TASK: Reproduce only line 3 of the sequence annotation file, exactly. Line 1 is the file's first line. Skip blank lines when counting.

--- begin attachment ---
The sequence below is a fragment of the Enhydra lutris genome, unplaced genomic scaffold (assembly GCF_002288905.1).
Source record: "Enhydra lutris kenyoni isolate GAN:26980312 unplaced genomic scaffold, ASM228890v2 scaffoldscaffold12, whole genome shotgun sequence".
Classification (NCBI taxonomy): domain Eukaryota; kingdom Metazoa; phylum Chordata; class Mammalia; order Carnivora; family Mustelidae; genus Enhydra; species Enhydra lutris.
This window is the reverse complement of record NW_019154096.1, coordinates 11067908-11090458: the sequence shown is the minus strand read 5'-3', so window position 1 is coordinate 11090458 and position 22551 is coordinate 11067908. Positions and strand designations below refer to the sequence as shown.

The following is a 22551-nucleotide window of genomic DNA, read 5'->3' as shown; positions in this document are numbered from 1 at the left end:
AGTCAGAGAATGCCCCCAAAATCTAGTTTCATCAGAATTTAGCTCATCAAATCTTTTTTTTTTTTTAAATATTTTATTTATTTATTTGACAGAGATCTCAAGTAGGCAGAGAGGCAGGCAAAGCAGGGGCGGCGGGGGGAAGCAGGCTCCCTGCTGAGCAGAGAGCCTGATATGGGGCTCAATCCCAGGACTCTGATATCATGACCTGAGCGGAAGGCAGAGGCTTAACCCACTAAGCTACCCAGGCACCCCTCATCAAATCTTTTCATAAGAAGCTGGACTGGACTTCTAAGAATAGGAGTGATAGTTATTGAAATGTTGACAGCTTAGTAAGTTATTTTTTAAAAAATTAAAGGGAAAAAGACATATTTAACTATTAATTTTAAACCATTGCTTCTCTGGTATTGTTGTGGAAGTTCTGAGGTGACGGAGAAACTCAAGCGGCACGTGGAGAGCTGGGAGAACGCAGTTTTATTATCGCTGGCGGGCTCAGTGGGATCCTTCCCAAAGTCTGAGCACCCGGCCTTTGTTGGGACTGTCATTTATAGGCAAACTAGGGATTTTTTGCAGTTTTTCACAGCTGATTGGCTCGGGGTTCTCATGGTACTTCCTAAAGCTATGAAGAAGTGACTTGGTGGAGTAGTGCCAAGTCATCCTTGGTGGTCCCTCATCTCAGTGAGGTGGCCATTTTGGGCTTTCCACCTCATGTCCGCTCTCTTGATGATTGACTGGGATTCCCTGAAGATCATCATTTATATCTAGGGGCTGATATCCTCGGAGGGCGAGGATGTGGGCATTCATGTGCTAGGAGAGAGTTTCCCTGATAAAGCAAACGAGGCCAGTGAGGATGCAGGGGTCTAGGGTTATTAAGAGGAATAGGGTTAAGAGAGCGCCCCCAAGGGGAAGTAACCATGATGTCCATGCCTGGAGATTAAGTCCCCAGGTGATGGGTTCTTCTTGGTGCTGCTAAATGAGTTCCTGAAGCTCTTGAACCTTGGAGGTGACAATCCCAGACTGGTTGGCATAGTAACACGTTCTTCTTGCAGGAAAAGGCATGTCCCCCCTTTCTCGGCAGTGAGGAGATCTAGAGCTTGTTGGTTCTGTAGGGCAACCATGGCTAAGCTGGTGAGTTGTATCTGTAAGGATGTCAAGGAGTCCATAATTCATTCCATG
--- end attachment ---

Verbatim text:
Classification (NCBI taxonomy): domain Eukaryota; kingdom Metazoa; phylum Chordata; class Mammalia; order Carnivora; family Mustelidae; genus Enhydra; species Enhydra lutris.